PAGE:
Featured Articles

KitKat has more than a fifth of Android users

KitKat has more than a fifth of Android users

Android 4.4 is now running on more than a fifth of Android devices, according to Google’s latest figures.

More...
Nvidia introduces five new Quadro cards

Nvidia introduces five new Quadro cards

Nvidia has revamped its Quadro professional graphics line-up with a total of five new cards, two of which are based on…

More...
AMD Tonga XT graphics cards come later

AMD Tonga XT graphics cards come later

According to sources who wish to remain unnamed, we should see an AMD Tonga XT-based graphics card launched sometime in September.

More...
Nvidia Maxwell Geforce 800 comes in September

Nvidia Maxwell Geforce 800 comes in September

Nvidia was always cautious when talking about upcoming Maxwell parts, the first of which was launched back in March and based…

More...
Aerocool Dead Silence reviewed

Aerocool Dead Silence reviewed

Aerocool is well known for its gamer cases with aggressive styling. However, the Dead Silence chassis offers consumers a new choice,…

More...
Frontpage Slideshow | Copyright © 2006-2010 orks, a business unit of Nuevvo Webware Ltd.
Tuesday, 08 October 2013 09:12

Radeon reviews go live, no Hawaii yet

Written by Peter Scott

Bonaire and revamped Tahiti

The first reviews of AMD’s new 200-series Radeons are out, but most of the samples have a familiar bit of silicon under the bonnet, so they are not exactly new.

The R9 280X, R9 270X and R7 260X are out and AIBs are announcing low-end R7 250 and 240 cards as well. The 280X and 270X are based on Tahiti silicon and they are priced at $299 and $199 respectively. Although this might sound steep for old, rebranded parts, bear in mind that their predecessors launched at $499 and $349.

So what has AMD done to breathe new life into these Tahiti cards? The 270X is based on the Curacao XT, which is basically the Pitcairn XT part used in the HD 7870 GHz Edition. The clocks are somewhat higher, 1050MHz GPU and 5600MHz memory. It supports DirectX 11.2 and AMD’s new Mantle API.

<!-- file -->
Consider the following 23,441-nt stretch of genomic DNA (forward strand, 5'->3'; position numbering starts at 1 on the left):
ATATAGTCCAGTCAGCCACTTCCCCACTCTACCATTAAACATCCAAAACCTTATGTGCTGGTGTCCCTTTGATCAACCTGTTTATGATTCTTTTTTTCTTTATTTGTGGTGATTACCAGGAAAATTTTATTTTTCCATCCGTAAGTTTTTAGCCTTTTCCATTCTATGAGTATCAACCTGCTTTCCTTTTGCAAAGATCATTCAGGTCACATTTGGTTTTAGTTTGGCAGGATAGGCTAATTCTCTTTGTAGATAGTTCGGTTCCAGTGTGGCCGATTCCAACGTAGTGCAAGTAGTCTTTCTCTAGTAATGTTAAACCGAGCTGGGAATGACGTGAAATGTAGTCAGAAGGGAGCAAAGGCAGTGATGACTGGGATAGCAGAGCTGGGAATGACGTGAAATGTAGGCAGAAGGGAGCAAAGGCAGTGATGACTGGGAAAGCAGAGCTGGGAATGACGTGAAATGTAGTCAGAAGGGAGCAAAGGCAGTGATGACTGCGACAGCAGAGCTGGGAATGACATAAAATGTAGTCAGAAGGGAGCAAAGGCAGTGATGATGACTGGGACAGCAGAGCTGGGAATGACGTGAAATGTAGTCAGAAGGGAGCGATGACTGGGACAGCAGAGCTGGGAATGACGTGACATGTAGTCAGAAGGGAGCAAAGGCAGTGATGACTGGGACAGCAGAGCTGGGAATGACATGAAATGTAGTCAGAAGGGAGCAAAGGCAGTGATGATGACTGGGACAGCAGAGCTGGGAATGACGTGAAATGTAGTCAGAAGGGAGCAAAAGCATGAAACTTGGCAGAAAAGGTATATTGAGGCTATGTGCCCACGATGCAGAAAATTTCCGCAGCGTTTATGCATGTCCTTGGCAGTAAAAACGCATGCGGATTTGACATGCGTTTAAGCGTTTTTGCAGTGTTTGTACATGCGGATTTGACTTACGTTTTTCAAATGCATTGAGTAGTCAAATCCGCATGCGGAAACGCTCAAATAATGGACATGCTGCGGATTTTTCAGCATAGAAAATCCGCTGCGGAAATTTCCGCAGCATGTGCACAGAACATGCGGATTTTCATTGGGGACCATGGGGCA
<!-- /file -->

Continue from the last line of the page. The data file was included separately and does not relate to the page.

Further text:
The R9 280X is based on the same Tahiti core used in the HD 7970. The clocks are a bit higher, 1GHz vs. 925GHz for the GPU, while the memory was bumped from 1375MHz to 1500MHz.

The $139 R7 260X is a Bonaire XTX card, so it is practically a revamped HD 7790. The GPU clock was upped from 1GHz to 1.1GHz, while the memory went up from 6GHz to 6.5GHz. It’s got Mantle support, too.

So what are the reviewers saying? Well for the most part the response is positive, but they were hardly swept off their feet, since these are hardly new products. In case you’re on a tight budget, scouting for discounted HD 7970 and HD 7870 cards might not be a bad option. However, they won’t be around forever and once they go out of stock the rebranded ones will take their place.

Although we’re not fans of rebrands, the price points are attractive and the reference coolers appear to be better and quieter than the ones used in the 7000 series. While they don’t offer much of a performance gain over outgoing cards, they are competitively priced and they are somewhat faster. More importantly, they are faster than most Nvidia cards in the same price range.

No surprises then, we'll have to wait and see how the 290 and 290X perform and more importantly, how AMD decides to price them.

blog comments powered by Disqus

 

Facebook activity

Latest Commented Articles

Recent Comments